I prefer the trailer to be as wide as possible so I can use it in as many different ways as possible. A lot of times I use a trailer because I can't get something to fit in the back of the truck. Truck is 60" wide at the top of the bed and about 50" between the wheel wells. A 6' wide trailer will take a section of stockade fence if you load it just right, a bit wider would be better. All depends on how you plan on using the trailer.

It's a toss up for me if I would want a trailer with sides or not. A great many times it would be nice to have a flat deck trailer to load larger items with a forklift, say drywall or a pallet. Sides are nice for bulk items like construction debris or mulch. I have a set of removeable plywood and metal frame sides that we put on the trailer. Not super strong but it keeps loose stuff in the trailer.

05-01-2008, 01:31 PM
Addressing the straightness issue: Very few concrete floors are perfectly flat, there are always little dips in them. To determine if it is straight sight down it from end to end. If it is bowed you can heat spots red on the high side and and shrink it back straight.

If my floor is not perfectly flat, is it ok to build the frame and weld everythign up on it?

I really appreciate your help guys! I would liek to have a fold down gate too that would serve as a back gate and maybe some sides.

ALso, I am fighting with what kind of tongue to use, standard A frame or a straight tonge with sides that triangle out and attach to the trailer, if you know what I mean.

05-01-2008, 01:56 PM
Define "my floor is not perfectly flat". If it's only out by a little bit you should be OK. Some floors are relatively flat but slope in one direction for drainage. That should be Ok. If the floor has a compound curve or something goofy you might be better just setting up some saw horses and working off them. That way you can level everything up with shims or trimming the saw horse legs and not worry about it. Makes it easier to weld also.

I would set up two saw horses on each end and clamp the cross rails to them. Then lay the long rails on the cross rails at the very ends. Put a 4' level on the rails and shim the saw horses until all sides are level. This will give you a good idea how out your floor is. You can do the same thing with a water level or a good laser level also.

I personally would consider setting up a center pivot on both ends. You need to make the pivot taller than 1/2 the width of the frame so you can turn the frame to weld. Put a set of saw horses under the frame after you turn it or a set of jack stands. This will let you weld almost all your joints on the flat. You can also do this if you have the ability to lift and flip the whole frame, say with a forklift or an A frame hoist. The pivots are sort of like an engine stand. If you want I'll see if I can find you a pict and email it to you. Just PM me with your email address.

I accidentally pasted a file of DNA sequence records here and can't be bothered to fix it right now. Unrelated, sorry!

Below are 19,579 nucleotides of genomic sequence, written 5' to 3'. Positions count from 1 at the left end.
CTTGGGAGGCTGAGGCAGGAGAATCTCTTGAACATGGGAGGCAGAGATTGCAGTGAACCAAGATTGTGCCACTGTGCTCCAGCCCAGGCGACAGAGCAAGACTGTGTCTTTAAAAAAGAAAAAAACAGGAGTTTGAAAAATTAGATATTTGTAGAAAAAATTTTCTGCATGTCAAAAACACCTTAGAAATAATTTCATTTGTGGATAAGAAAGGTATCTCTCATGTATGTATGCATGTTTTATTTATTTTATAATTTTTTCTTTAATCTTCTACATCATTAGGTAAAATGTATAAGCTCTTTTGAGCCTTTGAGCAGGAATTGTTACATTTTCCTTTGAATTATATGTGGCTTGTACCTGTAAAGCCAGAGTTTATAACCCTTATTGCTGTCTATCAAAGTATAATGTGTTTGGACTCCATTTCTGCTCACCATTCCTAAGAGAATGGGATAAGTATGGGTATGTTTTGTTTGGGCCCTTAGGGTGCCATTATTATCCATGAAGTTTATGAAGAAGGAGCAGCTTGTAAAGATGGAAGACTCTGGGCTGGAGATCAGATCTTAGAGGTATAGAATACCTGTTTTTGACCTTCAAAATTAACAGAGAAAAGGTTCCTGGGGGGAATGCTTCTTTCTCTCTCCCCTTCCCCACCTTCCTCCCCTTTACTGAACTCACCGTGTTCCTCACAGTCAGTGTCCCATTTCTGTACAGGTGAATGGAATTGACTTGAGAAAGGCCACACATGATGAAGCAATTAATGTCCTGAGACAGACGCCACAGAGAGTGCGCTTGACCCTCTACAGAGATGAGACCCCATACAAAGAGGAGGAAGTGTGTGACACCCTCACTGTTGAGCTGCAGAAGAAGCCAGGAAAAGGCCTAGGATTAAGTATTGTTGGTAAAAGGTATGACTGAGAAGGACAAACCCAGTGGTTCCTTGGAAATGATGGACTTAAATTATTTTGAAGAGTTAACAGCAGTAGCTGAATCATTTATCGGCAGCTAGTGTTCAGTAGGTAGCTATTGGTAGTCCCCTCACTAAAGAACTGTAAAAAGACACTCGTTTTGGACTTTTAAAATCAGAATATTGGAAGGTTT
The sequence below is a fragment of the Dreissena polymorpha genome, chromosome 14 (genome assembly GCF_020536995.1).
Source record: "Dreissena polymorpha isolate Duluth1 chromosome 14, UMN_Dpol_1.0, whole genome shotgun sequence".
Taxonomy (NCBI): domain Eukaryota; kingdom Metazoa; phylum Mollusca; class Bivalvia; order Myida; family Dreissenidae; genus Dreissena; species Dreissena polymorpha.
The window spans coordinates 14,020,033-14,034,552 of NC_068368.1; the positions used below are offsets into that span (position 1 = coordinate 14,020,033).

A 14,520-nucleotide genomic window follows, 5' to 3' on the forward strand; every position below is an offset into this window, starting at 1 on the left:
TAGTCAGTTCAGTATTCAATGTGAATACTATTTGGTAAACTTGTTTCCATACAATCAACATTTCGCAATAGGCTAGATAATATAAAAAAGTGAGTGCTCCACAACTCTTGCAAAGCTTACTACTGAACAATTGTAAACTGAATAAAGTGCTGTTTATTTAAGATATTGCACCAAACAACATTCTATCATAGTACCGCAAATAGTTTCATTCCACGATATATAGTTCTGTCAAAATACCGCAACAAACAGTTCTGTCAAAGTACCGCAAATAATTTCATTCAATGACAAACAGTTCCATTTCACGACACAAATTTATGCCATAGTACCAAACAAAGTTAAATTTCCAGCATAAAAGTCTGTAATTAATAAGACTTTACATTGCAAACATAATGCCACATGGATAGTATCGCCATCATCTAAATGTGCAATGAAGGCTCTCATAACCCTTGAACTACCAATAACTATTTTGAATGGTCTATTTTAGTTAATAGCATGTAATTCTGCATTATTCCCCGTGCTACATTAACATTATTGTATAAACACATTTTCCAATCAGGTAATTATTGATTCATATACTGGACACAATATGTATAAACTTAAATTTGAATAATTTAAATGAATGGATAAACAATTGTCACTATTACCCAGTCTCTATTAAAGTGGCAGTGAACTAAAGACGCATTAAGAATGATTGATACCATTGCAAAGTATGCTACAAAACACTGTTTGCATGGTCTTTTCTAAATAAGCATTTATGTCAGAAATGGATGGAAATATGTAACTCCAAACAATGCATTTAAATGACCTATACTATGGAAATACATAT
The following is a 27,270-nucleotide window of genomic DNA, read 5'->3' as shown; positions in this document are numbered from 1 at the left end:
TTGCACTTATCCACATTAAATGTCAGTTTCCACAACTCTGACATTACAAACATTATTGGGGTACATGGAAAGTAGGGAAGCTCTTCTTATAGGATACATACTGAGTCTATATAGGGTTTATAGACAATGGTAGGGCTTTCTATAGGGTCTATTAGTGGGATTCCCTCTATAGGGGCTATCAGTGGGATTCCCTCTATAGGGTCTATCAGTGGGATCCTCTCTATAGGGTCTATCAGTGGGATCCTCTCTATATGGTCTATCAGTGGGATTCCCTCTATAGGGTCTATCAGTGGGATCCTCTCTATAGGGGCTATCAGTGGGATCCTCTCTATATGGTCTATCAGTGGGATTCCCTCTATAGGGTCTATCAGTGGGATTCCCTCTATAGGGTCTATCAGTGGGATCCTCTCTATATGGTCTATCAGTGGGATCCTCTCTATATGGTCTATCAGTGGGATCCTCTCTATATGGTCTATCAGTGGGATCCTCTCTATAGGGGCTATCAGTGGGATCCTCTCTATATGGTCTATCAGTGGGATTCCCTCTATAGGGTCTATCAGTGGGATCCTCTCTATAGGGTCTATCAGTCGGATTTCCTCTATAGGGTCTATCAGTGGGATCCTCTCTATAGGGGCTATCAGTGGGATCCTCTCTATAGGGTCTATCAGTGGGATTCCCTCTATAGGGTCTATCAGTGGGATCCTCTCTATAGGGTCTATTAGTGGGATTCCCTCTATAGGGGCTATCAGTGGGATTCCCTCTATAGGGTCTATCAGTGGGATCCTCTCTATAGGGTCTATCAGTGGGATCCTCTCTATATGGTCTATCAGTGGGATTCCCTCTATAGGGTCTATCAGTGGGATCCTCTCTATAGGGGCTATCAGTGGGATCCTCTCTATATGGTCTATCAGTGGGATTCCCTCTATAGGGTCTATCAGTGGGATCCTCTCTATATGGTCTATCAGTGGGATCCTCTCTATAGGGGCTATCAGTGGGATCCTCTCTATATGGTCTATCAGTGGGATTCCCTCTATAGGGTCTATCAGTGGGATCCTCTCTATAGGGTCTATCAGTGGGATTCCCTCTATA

As far as the tongue, I would build an A. Run the A from the side frames up past the front rail to where the hitch will go, underneath the frame. This gives you 2 good points to weld each side. You can always weld a piece of tube on top of the A to bring it back up the 3" to match the height of the original deck if needed.

05-01-2008, 02:39 PM
stryped You have mail. Info e-mailed.

05-01-2008, 02:58 PM
Thanks. By the way, does anyone have any trailer plans? I would be interested to look.

05-01-2008, 03:01 PM
I should have mentioned it before. Northern tool has a bunch of different trailer plans you can buy. They run about $20-40 if I remember.


05-04-2008, 03:06 PM
Champion trailers has good information on their website. I assume since you have welding ability that you are fairly handy so plans should not be needed. Don't waste your money on them. You are making a trailer. Its much like making a simple deck on your house, just a rectangle with supports and wheels. Utilitytrailerkit.com has the best prices in the country on axle kits. I have purchased 5 at a time from these guys and the price and shipping get better the more you order. If you build 4 and sell them, you can build yours for free. If you build 5x10 you will get more from your material because it is usually sold in 20 ft lengths.
Have fun

05-04-2008, 09:33 PM
I've built a few trailers for myself over the years.
Everything from a yard trailer to a 20' gooseneck flat bed trailer and a 16' bumper pull stock trailer.

Like the previous poster stated, basically your building a deck.
Then adding a tongue to the front (make sure it's centered)
Then adding an axle. (make sure it's centered L&R and vertically with the hitch.)
To do this, use a string attached at the same spot on each side of the axle, mark the center of the rope and pull it up to your hitch to make a triangle. Once the center mark on the rope is under the hitch you know your centered. Double check L/R center under the deck, then just bolt it on.

The most critical part is where to put the axle.
Do not put it in the middle, 50/50 load, it will be squirelly at best at highway speeds, if it makes it that fast. Very dangerous!

You want 5%-10% of the load to be on the tongue. The further back you go the more tongue weight you add. Also the further back you go, the easier it is to back up.

That is by far the hardest part of building a trailer and is determining what you plan to haul most with it, or how you plan or can load it, etc.

05-07-2008, 01:48 AM
Before and after pic's of the frame from a 15' travel trailer I stripped down and built into a flat deck trailer.